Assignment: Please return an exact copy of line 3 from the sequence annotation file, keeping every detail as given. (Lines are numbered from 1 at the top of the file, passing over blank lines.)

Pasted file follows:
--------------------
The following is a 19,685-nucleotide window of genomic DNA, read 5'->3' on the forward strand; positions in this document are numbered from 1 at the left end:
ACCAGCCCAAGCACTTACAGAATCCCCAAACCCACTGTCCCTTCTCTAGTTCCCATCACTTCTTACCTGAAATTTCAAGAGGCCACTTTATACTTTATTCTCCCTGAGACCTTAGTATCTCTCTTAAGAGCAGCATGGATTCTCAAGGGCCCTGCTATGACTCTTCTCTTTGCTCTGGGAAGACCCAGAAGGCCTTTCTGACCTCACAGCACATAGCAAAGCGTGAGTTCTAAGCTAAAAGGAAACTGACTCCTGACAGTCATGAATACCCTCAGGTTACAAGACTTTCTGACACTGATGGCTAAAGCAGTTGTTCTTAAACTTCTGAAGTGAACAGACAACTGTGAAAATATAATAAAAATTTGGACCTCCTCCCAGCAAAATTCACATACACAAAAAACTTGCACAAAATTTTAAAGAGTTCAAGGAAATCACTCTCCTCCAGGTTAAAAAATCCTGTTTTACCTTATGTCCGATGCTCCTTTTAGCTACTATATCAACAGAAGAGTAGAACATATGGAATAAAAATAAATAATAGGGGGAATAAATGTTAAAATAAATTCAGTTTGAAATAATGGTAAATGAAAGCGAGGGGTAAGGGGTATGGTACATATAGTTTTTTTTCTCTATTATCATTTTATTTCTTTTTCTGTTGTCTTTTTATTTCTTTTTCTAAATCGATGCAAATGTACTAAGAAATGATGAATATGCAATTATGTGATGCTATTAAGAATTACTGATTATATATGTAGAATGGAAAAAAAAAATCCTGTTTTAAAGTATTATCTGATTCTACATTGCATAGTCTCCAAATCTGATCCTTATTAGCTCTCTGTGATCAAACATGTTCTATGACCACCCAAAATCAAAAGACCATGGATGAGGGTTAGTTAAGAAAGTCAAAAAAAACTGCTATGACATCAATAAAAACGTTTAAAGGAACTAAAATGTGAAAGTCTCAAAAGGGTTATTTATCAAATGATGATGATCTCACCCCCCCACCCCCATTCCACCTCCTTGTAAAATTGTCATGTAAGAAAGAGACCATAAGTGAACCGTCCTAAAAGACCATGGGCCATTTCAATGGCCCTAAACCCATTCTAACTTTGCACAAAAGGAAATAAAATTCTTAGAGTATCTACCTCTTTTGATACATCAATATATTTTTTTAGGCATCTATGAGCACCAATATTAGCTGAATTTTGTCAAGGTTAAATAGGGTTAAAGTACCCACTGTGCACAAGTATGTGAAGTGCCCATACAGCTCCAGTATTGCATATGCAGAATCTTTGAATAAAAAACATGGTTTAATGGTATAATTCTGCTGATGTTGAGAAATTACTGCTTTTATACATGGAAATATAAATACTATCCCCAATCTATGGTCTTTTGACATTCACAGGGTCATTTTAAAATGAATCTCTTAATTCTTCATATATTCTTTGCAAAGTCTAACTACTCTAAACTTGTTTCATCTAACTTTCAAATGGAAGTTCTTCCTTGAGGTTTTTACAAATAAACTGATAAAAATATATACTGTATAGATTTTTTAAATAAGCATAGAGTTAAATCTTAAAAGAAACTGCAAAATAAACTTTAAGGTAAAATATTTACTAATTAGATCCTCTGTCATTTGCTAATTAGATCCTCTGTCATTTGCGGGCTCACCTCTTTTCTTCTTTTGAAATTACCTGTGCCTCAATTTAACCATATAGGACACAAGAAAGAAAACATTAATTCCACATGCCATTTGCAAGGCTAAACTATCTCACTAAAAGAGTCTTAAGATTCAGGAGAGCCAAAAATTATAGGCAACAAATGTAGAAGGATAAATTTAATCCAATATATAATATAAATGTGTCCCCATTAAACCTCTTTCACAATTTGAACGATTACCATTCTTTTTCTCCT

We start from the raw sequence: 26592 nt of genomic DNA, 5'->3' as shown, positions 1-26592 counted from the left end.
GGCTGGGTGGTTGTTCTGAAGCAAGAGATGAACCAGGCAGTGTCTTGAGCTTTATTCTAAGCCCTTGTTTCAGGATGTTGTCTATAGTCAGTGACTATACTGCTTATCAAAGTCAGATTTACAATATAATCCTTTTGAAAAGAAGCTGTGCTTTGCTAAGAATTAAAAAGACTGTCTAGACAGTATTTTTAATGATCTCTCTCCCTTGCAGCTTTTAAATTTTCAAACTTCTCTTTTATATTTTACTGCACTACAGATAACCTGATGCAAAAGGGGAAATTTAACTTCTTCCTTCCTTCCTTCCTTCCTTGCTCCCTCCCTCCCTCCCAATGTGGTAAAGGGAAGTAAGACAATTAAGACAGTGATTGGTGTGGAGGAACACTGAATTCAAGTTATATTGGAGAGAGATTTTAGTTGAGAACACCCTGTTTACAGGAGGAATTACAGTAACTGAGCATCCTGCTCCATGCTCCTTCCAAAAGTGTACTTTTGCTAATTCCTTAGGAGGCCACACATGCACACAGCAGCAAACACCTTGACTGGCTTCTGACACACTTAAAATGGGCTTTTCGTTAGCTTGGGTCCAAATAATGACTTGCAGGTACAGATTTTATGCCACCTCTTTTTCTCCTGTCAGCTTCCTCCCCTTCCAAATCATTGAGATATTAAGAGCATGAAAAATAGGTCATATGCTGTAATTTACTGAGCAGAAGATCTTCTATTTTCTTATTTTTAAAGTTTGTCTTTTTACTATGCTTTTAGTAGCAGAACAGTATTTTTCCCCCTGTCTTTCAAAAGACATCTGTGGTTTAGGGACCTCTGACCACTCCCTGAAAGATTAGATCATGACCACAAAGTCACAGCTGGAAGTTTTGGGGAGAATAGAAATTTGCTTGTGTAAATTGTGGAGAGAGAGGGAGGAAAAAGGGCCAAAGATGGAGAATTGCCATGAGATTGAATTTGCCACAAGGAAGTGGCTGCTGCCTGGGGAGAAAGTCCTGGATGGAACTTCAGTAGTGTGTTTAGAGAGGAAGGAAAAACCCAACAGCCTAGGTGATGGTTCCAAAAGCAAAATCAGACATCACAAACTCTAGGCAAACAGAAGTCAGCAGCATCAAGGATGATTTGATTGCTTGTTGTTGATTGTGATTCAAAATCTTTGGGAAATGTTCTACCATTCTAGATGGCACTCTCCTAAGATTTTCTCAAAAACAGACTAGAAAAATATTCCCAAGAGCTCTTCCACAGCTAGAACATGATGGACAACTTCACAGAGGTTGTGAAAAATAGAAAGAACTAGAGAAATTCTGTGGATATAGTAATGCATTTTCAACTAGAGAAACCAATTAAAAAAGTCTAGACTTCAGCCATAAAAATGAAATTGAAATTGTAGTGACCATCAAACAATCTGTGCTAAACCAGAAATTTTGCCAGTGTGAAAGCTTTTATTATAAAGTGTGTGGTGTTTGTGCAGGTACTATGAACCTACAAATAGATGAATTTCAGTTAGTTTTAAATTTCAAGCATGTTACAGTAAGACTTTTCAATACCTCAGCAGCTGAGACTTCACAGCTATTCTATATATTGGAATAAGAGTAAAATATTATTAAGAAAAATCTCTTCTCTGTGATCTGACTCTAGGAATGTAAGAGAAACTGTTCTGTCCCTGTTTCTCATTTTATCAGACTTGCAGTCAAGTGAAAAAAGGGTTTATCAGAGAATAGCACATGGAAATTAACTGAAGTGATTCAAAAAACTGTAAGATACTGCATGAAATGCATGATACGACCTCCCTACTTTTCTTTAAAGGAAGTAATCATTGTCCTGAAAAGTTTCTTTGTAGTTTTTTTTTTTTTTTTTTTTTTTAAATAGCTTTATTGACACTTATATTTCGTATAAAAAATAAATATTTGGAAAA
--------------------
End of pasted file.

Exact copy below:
We start from the raw sequence: 26592 nt of genomic DNA, 5'->3' as shown, positions 1-26592 counted from the left end.